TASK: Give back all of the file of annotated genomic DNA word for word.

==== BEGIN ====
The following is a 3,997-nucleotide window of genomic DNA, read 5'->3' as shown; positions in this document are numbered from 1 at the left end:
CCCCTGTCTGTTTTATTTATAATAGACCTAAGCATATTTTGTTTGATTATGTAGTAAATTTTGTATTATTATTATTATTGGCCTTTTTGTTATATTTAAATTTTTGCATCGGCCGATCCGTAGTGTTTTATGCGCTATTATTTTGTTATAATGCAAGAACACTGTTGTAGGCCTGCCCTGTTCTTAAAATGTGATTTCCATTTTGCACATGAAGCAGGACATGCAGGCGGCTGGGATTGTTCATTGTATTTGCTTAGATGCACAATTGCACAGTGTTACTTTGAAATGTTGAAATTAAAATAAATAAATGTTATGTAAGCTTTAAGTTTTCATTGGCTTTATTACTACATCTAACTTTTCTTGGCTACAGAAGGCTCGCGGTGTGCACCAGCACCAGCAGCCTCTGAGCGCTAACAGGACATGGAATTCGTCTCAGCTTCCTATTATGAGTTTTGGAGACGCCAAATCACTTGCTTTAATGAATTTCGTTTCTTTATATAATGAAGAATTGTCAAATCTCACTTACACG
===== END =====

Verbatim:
The following is a 3,997-nucleotide window of genomic DNA, read 5'->3' as shown; positions in this document are numbered from 1 at the left end:
CCCCTGTCTGTTTTATTTATAATAGACCTAAGCATATTTTGTTTGATTATGTAGTAAATTTTGTATTATTATTATTATTGGCCTTTTTGTTATATTTAAATTTTTGCATCGGCCGATCCGTAGTGTTTTATGCGCTATTATTTTGTTATAATGCAAGAACACTGTTGTAGGCCTGCCCTGTTCTTAAAATGTGATTTCCATTTTGCACATGAAGCAGGACATGCAGGCGGCTGGGATTGTTCATTGTATTTGCTTAGATGCACAATTGCACAGTGTTACTTTGAAATGTTGAAATTAAAATAAATAAATGTTATGTAAGCTTTAAGTTTTCATTGGCTTTATTACTACATCTAACTTTTCTTGGCTACAGAAGGCTCGCGGTGTGCACCAGCACCAGCAGCCTCTGAGCGCTAACAGGACATGGAATTCGTCTCAGCTTCCTATTATGAGTTTTGGAGACGCCAAATCACTTGCTTTAATGAATTTCGTTTCTTTATATAATGAAGAATTGTCAAATCTCACTTACACG